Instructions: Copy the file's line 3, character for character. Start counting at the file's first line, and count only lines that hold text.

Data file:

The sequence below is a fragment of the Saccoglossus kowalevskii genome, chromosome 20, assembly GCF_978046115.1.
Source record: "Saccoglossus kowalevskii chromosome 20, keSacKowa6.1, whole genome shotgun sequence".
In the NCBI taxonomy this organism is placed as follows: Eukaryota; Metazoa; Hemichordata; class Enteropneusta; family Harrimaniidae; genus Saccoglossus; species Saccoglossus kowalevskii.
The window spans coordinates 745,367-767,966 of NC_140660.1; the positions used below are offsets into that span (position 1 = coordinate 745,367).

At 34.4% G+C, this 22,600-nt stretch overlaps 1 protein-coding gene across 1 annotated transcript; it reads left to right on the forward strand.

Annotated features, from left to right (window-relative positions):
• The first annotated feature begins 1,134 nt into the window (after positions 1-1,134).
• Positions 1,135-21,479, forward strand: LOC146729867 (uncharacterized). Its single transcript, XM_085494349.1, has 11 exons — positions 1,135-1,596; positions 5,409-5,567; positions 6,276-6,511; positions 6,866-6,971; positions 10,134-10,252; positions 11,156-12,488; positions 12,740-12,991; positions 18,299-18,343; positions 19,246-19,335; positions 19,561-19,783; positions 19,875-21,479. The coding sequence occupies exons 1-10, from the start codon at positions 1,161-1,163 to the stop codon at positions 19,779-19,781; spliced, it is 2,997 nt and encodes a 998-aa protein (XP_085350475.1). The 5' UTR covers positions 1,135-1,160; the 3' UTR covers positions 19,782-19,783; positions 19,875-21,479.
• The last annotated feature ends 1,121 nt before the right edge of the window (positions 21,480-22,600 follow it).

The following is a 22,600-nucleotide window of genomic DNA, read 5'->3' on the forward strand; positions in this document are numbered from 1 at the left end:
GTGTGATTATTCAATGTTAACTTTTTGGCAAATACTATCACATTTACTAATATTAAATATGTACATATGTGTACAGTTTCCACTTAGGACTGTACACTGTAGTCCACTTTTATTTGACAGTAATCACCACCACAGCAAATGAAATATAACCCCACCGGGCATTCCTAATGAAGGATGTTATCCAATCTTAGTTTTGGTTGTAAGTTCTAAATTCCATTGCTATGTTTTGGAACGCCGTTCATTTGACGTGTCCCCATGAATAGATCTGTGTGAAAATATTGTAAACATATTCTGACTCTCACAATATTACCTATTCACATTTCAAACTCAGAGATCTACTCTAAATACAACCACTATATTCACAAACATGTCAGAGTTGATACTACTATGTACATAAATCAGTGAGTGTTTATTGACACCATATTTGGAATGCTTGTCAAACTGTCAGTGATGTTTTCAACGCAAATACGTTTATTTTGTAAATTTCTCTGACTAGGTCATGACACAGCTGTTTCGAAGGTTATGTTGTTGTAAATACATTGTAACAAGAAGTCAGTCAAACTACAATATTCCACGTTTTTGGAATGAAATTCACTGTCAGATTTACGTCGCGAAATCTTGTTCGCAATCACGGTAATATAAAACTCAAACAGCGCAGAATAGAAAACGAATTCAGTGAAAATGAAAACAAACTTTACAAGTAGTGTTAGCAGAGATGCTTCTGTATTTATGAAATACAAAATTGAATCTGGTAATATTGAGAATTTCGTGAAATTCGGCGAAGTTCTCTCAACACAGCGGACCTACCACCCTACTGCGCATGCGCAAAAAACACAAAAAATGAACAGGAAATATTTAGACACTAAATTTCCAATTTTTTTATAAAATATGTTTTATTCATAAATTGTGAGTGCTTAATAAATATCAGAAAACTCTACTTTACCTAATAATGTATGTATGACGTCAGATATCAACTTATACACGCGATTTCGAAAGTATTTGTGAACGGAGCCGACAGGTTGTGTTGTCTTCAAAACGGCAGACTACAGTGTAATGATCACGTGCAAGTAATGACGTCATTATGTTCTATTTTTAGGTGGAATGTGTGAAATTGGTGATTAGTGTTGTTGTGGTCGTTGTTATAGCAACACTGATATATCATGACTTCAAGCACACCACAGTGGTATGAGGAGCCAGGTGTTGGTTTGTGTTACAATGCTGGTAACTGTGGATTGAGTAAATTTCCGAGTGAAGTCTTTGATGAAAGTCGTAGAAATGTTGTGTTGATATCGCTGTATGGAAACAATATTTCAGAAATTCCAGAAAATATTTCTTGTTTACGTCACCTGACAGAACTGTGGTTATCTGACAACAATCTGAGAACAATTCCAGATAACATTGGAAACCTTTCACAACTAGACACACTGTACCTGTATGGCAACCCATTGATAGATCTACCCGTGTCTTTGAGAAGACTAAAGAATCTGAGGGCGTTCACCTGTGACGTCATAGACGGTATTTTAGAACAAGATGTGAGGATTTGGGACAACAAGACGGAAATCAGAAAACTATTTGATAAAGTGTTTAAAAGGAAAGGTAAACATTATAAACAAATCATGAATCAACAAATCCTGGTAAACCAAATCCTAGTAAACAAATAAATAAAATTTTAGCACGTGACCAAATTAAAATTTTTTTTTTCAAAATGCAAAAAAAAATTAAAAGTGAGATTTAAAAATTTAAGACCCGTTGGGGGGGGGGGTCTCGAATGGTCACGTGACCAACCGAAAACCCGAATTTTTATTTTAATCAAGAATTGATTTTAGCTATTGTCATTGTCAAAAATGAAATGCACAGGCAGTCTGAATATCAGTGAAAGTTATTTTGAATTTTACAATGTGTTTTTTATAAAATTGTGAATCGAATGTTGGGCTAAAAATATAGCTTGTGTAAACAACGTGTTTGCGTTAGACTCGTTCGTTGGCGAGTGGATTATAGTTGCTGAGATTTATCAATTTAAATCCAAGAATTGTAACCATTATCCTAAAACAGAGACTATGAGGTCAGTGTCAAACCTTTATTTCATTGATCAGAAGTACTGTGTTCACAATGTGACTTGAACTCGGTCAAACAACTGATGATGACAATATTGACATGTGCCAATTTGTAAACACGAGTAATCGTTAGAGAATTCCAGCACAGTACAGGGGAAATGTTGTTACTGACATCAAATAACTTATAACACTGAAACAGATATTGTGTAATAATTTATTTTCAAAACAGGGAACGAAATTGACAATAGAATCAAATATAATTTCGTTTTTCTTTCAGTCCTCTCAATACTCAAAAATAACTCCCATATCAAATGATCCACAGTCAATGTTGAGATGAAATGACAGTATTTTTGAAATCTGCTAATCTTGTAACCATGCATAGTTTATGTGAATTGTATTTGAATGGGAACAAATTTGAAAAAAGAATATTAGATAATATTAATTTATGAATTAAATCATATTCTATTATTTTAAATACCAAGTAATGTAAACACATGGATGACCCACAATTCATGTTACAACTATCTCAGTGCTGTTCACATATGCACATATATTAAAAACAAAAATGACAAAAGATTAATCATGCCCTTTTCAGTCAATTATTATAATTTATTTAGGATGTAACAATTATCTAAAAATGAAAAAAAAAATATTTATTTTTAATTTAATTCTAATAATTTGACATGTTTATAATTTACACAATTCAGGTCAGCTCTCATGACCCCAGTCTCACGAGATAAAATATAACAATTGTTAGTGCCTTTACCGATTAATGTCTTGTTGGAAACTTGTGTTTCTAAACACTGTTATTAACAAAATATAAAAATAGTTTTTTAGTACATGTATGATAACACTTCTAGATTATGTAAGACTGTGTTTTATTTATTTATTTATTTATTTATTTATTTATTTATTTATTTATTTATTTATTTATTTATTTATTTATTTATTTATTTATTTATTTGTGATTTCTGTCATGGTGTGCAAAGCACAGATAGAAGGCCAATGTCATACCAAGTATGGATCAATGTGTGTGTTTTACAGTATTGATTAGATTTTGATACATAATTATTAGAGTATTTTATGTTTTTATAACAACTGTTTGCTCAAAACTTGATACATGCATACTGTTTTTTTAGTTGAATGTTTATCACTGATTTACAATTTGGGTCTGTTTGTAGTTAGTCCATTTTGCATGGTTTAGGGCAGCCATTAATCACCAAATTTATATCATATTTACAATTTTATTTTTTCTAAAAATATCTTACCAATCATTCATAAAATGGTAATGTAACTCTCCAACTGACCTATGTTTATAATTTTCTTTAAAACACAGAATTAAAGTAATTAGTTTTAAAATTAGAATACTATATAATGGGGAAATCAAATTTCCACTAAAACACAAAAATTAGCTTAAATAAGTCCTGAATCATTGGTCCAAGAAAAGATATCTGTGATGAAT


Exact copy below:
In the NCBI taxonomy this organism is placed as follows: Eukaryota; Metazoa; Hemichordata; class Enteropneusta; family Harrimaniidae; genus Saccoglossus; species Saccoglossus kowalevskii.